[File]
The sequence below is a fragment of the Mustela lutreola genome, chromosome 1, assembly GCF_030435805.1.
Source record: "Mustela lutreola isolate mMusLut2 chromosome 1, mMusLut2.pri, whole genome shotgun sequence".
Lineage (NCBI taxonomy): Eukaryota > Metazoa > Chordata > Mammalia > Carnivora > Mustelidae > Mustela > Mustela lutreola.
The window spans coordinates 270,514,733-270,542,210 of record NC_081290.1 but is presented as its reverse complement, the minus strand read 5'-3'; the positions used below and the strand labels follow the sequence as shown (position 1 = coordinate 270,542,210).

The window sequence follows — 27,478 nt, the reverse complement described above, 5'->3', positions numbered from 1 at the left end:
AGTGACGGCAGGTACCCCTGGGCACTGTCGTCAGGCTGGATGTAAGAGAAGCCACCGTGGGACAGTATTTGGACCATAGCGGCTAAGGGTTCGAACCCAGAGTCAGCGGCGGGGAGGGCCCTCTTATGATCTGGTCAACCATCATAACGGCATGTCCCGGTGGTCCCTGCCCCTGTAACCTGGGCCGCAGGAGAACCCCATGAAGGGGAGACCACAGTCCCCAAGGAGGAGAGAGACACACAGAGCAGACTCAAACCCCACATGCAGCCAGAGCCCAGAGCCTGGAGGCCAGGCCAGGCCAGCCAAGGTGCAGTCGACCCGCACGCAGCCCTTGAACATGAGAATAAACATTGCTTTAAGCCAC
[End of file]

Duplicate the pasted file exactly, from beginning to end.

The sequence below is a fragment of the Mustela lutreola genome, chromosome 1, assembly GCF_030435805.1.
Source record: "Mustela lutreola isolate mMusLut2 chromosome 1, mMusLut2.pri, whole genome shotgun sequence".
Lineage (NCBI taxonomy): Eukaryota > Metazoa > Chordata > Mammalia > Carnivora > Mustelidae > Mustela > Mustela lutreola.
The window spans coordinates 270,514,733-270,542,210 of record NC_081290.1 but is presented as its reverse complement, the minus strand read 5'-3'; the positions used below and the strand labels follow the sequence as shown (position 1 = coordinate 270,542,210).

The window sequence follows — 27,478 nt, the reverse complement described above, 5'->3', positions numbered from 1 at the left end:
AGTGACGGCAGGTACCCCTGGGCACTGTCGTCAGGCTGGATGTAAGAGAAGCCACCGTGGGACAGTATTTGGACCATAGCGGCTAAGGGTTCGAACCCAGAGTCAGCGGCGGGGAGGGCCCTCTTATGATCTGGTCAACCATCATAACGGCATGTCCCGGTGGTCCCTGCCCCTGTAACCTGGGCCGCAGGAGAACCCCATGAAGGGGAGACCACAGTCCCCAAGGAGGAGAGAGACACACAGAGCAGACTCAAACCCCACATGCAGCCAGAGCCCAGAGCCTGGAGGCCAGGCCAGGCCAGCCAAGGTGCAGTCGACCCGCACGCAGCCCTTGAACATGAGAATAAACATTGCTTTAAGCCAC